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Pneumatic Airline Music, Greatly Missed

June 7th, 2008 · 5 Comments

By Garland Pollard

Miss those pneumatic airline audio programs?

Of course we do, though sometimes the plastic air tubes for onboard entertainment would poke into your ear if the rubber end was loose, I think. As my Very Astute Companion says, there was “the magic of being able to plug anything into the arm of a chair. It didn’t look like it would transport music, did it?”

Like the L-1011s, DC-10s and 747s that they inhabited, on board airline entertainment is disappearing. It has moved rapidly to an era where fliers pick the music and movies, not the airlines. JetBlue and AirTran have XM, no different from what you get at home. And headphones for the last 20 years or so are now electronic, no longer those plastic air tubes that stewardesses sold in plastic bags.

The pneumatic airline headphones were made by AVID Airline Products, which made the first pneumatic headsets for Trans World Airlines in 1963. Their headsets, made in Middletown, Rhode Island, were on 97 percent of all airliners, according to their website. AVID is still a leader in supplies for the airline industry.

Two early pioneers of programming the industry were Chicago radio man John Doremus, who owned John Doremus Inc. There was also Orange, Calif.-based AEI Inflight. In Europe, there was Inflight Productions Ltd.

AEI did some innovative things. In 1999, for the 40th anniversary of the first 707 transcontinental flight, AEI put together a special program for American Airlines. American Airlines recreated the first flight with a Boeing 757 specially painted in the markings of the original Boeing 707 jet that made the historic flight on Jan. 25, 1959. American operated the commemorative flight as Flight 3, departing New York Kennedy Airport at noon and arriving in Los Angeles at 3 p.m. local time. AEI’s music program for the flight included 1959 music including “Mack the Knife.”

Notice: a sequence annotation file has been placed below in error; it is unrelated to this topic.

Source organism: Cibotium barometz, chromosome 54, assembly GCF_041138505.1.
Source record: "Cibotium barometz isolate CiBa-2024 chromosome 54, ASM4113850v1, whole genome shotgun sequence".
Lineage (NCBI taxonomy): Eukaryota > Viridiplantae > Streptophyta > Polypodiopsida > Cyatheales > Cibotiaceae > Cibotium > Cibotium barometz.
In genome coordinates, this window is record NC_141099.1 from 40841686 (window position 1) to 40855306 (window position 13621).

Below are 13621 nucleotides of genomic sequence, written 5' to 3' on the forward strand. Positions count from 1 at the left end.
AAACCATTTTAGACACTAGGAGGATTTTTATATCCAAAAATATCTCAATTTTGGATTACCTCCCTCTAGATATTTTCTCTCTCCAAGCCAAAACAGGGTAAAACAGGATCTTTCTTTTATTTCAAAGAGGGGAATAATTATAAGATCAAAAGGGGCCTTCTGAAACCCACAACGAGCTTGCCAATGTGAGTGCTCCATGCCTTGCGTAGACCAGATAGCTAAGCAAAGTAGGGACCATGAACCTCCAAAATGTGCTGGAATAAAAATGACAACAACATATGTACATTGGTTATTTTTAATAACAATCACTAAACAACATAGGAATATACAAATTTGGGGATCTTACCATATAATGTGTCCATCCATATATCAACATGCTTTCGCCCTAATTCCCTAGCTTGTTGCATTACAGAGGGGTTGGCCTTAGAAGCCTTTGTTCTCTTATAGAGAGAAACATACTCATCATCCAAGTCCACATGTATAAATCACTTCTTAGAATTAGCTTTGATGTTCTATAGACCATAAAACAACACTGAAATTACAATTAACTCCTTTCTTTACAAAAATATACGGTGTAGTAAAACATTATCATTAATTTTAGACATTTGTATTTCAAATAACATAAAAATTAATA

In May 2001, DMX Music of Los Angeles merged with AEI Music Network to form DMX/AEI Music. The company now does mood music for retailers. We wonder about some of the other playlists and archives of DMX/AEI, and whether these compilations would have value in an era of iTunes and iPods? Of course they would, though copyright issues abound. The reality? They would have value on radio, too. That is if they are still around; often companies do not realize the value of their history, and throw it away.

But there is value.

For instance, today radio stations are now REPLAYING original Kasey Kasem American Top 40 radio shows. What a fun thing AT-40 is to listen to, a treasure trove of nostalgia, not just for the songs, but for the commentary in between. The same could be said for airline disk jockeys, who were often experts in their particular genres. For instance, National Airlines had veteran producer Ray Wallick programming their Sunshine Jazz Hour.